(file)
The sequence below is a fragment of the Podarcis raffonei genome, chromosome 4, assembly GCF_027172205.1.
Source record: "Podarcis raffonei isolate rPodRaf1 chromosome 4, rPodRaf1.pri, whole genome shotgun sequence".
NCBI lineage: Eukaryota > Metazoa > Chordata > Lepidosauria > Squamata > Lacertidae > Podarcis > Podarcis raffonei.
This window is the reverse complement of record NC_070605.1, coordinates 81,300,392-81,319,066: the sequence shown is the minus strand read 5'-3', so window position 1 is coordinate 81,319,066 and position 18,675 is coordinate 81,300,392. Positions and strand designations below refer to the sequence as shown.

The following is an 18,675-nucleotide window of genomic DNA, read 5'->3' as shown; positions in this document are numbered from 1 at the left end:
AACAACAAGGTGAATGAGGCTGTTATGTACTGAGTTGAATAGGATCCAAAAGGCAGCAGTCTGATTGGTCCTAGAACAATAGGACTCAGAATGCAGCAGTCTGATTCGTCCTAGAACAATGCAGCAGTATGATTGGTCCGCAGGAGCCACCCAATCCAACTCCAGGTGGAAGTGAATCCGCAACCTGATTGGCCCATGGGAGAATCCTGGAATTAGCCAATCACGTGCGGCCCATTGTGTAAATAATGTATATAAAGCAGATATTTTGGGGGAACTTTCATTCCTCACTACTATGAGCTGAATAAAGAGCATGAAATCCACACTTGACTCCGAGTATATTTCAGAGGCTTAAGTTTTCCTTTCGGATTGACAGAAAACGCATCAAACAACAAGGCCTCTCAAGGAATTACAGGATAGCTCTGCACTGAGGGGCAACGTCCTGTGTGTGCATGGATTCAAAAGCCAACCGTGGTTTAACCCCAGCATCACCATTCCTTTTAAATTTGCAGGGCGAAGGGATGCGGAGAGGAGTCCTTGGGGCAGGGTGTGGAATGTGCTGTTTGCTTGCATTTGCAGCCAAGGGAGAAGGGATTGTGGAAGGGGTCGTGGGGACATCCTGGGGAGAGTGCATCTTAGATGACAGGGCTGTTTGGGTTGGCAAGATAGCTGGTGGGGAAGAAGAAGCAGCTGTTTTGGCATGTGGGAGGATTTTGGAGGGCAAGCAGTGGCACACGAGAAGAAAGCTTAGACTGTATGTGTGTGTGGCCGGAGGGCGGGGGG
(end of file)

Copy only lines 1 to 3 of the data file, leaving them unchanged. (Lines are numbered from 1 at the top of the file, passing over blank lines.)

The sequence below is a fragment of the Podarcis raffonei genome, chromosome 4, assembly GCF_027172205.1.
Source record: "Podarcis raffonei isolate rPodRaf1 chromosome 4, rPodRaf1.pri, whole genome shotgun sequence".
NCBI lineage: Eukaryota > Metazoa > Chordata > Lepidosauria > Squamata > Lacertidae > Podarcis > Podarcis raffonei.